Liturgy operates in two modes: the regularity of ordo and the repetition of a familiar range of authorized rites and prayers; and elements of novelty that change at each convening of the liturgical assembly. The novel, the secondary of the two and always rooted in its familiar place in the liturgical ordo, reflects the changing context in which the assembly carries out its mission and ministry. In the 1979 BCP, the moment of intercessory prayer is one that allows for the novel; this, because the world’s needs are ever new and changing. To pray energetically for the world in a fresh and heartfelt way lies close to the heart of a priestly people, whose worship joins us to the one Priest, God’s leitourgia, who is our Head.
The 1979 BCP specified categories of the world’s need that should always be addressed in intercession (BCP, 383) and provided 6 optional forms for that purpose because the church of that era was not skilled in this approach to prayer, such intercession having been previously reserved to the priest. All six forms are permitted but not prescribed, themselves subject to further adaptation, in the hope we would learn through practice to develop our own ways, reflective of the local context, to lead the people into prayer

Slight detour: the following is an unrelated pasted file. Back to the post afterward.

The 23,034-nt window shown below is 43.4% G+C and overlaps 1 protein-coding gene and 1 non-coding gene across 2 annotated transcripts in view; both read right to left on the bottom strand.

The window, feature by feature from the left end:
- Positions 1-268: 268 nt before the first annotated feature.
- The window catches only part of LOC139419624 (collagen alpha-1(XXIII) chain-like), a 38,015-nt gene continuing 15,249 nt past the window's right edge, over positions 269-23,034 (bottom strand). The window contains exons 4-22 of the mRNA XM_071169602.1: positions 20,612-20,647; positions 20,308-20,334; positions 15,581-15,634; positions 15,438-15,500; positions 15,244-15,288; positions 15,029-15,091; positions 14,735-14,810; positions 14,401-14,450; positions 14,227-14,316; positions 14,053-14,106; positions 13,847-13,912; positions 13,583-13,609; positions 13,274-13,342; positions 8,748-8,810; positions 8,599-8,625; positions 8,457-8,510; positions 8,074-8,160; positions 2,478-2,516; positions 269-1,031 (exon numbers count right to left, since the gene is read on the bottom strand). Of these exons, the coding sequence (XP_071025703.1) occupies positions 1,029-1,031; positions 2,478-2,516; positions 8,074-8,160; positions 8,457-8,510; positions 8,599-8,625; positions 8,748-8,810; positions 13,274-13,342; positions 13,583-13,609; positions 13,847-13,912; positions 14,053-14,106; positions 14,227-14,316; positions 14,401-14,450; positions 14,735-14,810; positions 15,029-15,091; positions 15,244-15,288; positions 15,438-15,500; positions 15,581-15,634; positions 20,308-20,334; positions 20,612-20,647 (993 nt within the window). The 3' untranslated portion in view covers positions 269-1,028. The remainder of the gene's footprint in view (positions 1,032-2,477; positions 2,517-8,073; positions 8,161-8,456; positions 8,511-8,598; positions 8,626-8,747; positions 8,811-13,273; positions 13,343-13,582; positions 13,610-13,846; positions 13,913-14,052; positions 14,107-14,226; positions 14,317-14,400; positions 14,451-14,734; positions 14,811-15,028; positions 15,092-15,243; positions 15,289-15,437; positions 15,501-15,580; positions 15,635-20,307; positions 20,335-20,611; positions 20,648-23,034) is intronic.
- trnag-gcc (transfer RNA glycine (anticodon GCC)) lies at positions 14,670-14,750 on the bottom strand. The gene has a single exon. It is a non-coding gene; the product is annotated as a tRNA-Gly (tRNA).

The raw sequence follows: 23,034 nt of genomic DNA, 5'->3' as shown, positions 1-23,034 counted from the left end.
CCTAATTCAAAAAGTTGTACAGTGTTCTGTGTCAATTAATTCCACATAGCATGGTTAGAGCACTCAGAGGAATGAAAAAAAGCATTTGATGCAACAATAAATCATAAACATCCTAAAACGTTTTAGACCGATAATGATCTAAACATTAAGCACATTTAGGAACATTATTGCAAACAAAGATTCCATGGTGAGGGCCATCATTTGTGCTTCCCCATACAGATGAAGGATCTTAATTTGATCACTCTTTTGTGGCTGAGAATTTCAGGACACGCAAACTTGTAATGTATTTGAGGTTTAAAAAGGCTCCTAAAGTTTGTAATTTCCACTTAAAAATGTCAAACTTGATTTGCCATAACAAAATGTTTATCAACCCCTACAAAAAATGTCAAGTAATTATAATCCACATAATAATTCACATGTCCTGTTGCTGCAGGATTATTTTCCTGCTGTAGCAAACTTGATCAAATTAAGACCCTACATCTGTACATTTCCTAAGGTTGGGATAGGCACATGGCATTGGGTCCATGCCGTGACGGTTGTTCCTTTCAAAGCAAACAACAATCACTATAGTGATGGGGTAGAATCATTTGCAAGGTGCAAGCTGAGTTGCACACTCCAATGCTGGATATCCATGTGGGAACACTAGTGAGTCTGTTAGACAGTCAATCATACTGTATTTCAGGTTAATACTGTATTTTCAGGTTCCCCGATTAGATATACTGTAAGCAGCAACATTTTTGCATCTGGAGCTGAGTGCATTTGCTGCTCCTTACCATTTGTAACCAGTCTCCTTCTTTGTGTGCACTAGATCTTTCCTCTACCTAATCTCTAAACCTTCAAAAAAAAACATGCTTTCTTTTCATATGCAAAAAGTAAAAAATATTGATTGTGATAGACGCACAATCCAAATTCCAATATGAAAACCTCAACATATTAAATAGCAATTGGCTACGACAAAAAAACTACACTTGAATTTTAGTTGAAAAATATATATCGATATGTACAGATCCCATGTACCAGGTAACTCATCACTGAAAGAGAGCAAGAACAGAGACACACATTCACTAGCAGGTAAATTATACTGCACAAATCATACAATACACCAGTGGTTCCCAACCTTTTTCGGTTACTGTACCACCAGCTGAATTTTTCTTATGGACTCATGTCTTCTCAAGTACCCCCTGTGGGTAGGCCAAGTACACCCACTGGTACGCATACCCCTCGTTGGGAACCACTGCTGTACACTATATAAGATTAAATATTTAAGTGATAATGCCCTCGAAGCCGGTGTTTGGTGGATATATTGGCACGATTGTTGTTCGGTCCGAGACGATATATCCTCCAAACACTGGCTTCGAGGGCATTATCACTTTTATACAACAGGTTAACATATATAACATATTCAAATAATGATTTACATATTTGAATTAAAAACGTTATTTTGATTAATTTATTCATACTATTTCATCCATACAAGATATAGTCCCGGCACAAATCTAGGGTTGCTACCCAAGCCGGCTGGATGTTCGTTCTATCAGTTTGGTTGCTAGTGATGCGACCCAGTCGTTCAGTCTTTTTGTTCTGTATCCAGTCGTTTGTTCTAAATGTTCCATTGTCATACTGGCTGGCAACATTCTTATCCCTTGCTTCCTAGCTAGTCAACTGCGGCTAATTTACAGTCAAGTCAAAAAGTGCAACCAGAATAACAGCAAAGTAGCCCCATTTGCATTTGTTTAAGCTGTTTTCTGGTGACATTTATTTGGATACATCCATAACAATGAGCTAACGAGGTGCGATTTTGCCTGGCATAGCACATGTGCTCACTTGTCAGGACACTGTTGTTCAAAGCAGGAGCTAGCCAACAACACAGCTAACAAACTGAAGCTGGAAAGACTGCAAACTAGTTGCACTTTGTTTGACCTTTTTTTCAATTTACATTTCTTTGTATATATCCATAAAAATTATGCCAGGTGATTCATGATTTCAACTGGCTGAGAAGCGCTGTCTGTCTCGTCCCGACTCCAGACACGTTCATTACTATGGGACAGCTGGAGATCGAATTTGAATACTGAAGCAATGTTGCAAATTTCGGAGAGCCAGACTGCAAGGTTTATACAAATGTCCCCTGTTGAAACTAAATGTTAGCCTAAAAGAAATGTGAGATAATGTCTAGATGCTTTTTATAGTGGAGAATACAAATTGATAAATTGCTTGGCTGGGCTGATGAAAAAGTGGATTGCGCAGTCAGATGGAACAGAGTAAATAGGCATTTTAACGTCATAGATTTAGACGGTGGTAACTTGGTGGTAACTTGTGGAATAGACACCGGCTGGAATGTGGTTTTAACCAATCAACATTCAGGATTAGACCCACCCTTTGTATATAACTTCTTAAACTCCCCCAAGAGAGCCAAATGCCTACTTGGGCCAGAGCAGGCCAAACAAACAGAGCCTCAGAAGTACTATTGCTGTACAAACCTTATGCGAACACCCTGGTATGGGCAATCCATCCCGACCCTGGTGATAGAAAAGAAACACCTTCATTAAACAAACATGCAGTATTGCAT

…and they are, in fact, prayers of the people. The work of the intercessor is to bid the people to prayer, not to read the “parish prayer list” to which all the rest of the assembly listens. These guidelines are offered for the drafting of prayers that have some hope of evoking the attention and provoking the intention of the entire liturgical assembly to engage in intercession.
The Rev. Dr. James Farwell is Professor of Theology and Liturgy and Virginia Theological Seminary and Faculty Consultant for Liturgy for the Center for Liturgy and Music.